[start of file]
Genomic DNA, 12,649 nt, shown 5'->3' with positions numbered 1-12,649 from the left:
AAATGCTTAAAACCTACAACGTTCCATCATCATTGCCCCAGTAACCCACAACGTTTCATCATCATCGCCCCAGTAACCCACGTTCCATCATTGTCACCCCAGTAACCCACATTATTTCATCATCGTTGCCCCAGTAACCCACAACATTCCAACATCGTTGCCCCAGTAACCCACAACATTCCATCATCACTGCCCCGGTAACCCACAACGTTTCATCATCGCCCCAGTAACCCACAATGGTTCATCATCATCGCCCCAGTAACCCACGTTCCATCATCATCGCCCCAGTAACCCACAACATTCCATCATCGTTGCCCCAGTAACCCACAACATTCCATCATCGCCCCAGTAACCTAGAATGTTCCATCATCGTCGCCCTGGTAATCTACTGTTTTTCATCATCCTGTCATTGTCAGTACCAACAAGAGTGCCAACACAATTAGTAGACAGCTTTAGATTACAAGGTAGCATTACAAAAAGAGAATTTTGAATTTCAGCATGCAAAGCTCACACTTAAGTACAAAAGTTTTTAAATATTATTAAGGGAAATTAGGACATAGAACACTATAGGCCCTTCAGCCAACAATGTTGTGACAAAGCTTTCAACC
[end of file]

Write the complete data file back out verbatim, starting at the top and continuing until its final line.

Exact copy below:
Genomic DNA, 12,649 nt, shown 5'->3' with positions numbered 1-12,649 from the left:
AAATGCTTAAAACCTACAACGTTCCATCATCATTGCCCCAGTAACCCACAACGTTTCATCATCATCGCCCCAGTAACCCACGTTCCATCATTGTCACCCCAGTAACCCACATTATTTCATCATCGTTGCCCCAGTAACCCACAACATTCCAACATCGTTGCCCCAGTAACCCACAACATTCCATCATCACTGCCCCGGTAACCCACAACGTTTCATCATCGCCCCAGTAACCCACAATGGTTCATCATCATCGCCCCAGTAACCCACGTTCCATCATCATCGCCCCAGTAACCCACAACATTCCATCATCGTTGCCCCAGTAACCCACAACATTCCATCATCGCCCCAGTAACCTAGAATGTTCCATCATCGTCGCCCTGGTAATCTACTGTTTTTCATCATCCTGTCATTGTCAGTACCAACAAGAGTGCCAACACAATTAGTAGACAGCTTTAGATTACAAGGTAGCATTACAAAAAGAGAATTTTGAATTTCAGCATGCAAAGCTCACACTTAAGTACAAAAGTTTTTAAATATTATTAAGGGAAATTAGGACATAGAACACTATAGGCCCTTCAGCCAACAATGTTGTGACAAAGCTTTCAACC